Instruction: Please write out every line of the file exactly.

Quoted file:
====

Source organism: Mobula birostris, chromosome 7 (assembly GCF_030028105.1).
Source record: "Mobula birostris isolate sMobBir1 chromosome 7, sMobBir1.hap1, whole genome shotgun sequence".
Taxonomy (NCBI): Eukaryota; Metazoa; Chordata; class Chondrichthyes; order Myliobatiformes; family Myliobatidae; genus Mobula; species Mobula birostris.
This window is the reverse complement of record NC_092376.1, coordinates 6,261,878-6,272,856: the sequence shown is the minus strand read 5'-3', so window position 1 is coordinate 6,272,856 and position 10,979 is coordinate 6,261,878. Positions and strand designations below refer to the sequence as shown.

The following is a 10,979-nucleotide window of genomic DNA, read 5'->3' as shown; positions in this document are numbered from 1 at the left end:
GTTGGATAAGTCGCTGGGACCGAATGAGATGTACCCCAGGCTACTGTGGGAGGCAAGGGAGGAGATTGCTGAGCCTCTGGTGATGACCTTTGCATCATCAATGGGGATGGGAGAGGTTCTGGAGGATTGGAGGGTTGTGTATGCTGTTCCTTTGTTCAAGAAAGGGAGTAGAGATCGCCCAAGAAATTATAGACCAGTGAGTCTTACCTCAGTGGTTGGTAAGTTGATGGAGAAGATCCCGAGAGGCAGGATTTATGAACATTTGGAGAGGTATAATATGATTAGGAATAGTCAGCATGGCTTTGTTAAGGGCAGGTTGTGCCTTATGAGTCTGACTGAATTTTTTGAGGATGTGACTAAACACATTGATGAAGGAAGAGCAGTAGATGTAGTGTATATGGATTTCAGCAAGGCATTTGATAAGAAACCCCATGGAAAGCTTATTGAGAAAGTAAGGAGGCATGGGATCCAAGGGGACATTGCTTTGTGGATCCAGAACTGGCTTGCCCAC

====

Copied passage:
Source organism: Mobula birostris, chromosome 7 (assembly GCF_030028105.1).
Source record: "Mobula birostris isolate sMobBir1 chromosome 7, sMobBir1.hap1, whole genome shotgun sequence".
Taxonomy (NCBI): Eukaryota; Metazoa; Chordata; class Chondrichthyes; order Myliobatiformes; family Myliobatidae; genus Mobula; species Mobula birostris.
This window is the reverse complement of record NC_092376.1, coordinates 6,261,878-6,272,856: the sequence shown is the minus strand read 5'-3', so window position 1 is coordinate 6,272,856 and position 10,979 is coordinate 6,261,878. Positions and strand designations below refer to the sequence as shown.

The following is a 10,979-nucleotide window of genomic DNA, read 5'->3' as shown; positions in this document are numbered from 1 at the left end:
GTTGGATAAGTCGCTGGGACCGAATGAGATGTACCCCAGGCTACTGTGGGAGGCAAGGGAGGAGATTGCTGAGCCTCTGGTGATGACCTTTGCATCATCAATGGGGATGGGAGAGGTTCTGGAGGATTGGAGGGTTGTGTATGCTGTTCCTTTGTTCAAGAAAGGGAGTAGAGATCGCCCAAGAAATTATAGACCAGTGAGTCTTACCTCAGTGGTTGGTAAGTTGATGGAGAAGATCCCGAGAGGCAGGATTTATGAACATTTGGAGAGGTATAATATGATTAGGAATAGTCAGCATGGCTTTGTTAAGGGCAGGTTGTGCCTTATGAGTCTGACTGAATTTTTTGAGGATGTGACTAAACACATTGATGAAGGAAGAGCAGTAGATGTAGTGTATATGGATTTCAGCAAGGCATTTGATAAGAAACCCCATGGAAAGCTTATTGAGAAAGTAAGGAGGCATGGGATCCAAGGGGACATTGCTTTGTGGATCCAGAACTGGCTTGCCCAC